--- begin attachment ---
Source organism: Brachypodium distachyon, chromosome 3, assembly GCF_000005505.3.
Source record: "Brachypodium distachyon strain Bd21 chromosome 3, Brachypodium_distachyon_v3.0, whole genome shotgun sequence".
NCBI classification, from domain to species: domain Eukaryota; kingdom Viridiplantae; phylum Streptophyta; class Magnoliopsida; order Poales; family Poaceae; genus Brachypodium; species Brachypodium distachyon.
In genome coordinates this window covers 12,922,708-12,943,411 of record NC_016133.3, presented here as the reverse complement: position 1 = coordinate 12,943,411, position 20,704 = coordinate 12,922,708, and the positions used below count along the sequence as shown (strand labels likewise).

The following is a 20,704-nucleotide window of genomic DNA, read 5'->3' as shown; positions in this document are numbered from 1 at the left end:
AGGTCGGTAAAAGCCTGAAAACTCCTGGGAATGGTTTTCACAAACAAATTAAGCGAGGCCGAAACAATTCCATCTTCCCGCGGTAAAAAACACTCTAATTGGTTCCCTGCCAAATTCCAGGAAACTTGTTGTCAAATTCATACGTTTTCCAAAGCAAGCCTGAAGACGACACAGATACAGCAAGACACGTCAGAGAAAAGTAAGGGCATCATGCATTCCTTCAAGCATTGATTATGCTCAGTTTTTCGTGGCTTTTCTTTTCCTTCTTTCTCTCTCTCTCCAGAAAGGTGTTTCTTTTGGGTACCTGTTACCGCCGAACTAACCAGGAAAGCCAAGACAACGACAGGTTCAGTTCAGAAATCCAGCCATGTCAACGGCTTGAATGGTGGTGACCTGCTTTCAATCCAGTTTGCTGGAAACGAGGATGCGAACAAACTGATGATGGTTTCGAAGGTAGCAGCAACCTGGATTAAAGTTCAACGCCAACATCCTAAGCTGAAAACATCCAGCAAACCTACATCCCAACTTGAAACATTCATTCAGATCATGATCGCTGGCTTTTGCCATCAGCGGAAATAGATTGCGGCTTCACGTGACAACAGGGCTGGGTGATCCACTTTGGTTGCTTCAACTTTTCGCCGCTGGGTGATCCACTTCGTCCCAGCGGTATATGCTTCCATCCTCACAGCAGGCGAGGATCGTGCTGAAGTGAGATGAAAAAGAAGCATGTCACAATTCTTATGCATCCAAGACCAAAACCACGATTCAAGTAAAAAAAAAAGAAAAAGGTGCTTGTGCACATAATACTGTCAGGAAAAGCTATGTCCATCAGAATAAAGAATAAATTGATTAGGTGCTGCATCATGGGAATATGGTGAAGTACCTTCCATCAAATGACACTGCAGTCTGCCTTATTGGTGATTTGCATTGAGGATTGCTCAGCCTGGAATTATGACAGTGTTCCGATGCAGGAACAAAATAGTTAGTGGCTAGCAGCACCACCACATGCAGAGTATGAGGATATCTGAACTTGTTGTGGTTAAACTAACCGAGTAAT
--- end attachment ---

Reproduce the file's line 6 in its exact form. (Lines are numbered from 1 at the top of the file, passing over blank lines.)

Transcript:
AGGTCGGTAAAAGCCTGAAAACTCCTGGGAATGGTTTTCACAAACAAATTAAGCGAGGCCGAAACAATTCCATCTTCCCGCGGTAAAAAACACTCTAATTGGTTCCCTGCCAAATTCCAGGAAACTTGTTGTCAAATTCATACGTTTTCCAAAGCAAGCCTGAAGACGACACAGATACAGCAAGACACGTCAGAGAAAAGTAAGGGCATCATGCATTCCTTCAAGCATTGATTATGCTCAGTTTTTCGTGGCTTTTCTTTTCCTTCTTTCTCTCTCTCTCCAGAAAGGTGTTTCTTTTGGGTACCTGTTACCGCCGAACTAACCAGGAAAGCCAAGACAACGACAGGTTCAGTTCAGAAATCCAGCCATGTCAACGGCTTGAATGGTGGTGACCTGCTTTCAATCCAGTTTGCTGGAAACGAGGATGCGAACAAACTGATGATGGTTTCGAAGGTAGCAGCAACCTGGATTAAAGTTCAACGCCAACATCCTAAGCTGAAAACATCCAGCAAACCTACATCCCAACTTGAAACATTCATTCAGATCATGATCGCTGGCTTTTGCCATCAGCGGAAATAGATTGCGGCTTCACGTGACAACAGGGCTGGGTGATCCACTTTGGTTGCTTCAACTTTTCGCCGCTGGGTGATCCACTTCGTCCCAGCGGTATATGCTTCCATCCTCACAGCAGGCGAGGATCGTGCTGAAGTGAGATGAAAAAGAAGCATGTCACAATTCTTATGCATCCAAGACCAAAACCACGATTCAAGTAAAAAAAAAAGAAAAAGGTGCTTGTGCACATAATACTGTCAGGAAAAGCTATGTCCATCAGAATAAAGAATAAATTGATTAGGTGCTGCATCATGGGAATATGGTGAAGTACCTTCCATCAAATGACACTGCAGTCTGCCTTATTGGTGATTTGCATTGAGGATTGCTCAGCCTGGAATTATGACAGTGTTCCGATGCAGGAACAAAATAGTTAGTGGCTAGCAGCACCACCACATGCAGAGTATGAGGATATCTGAACTTGTTGTGGTTAAACTAACCGAGTAAT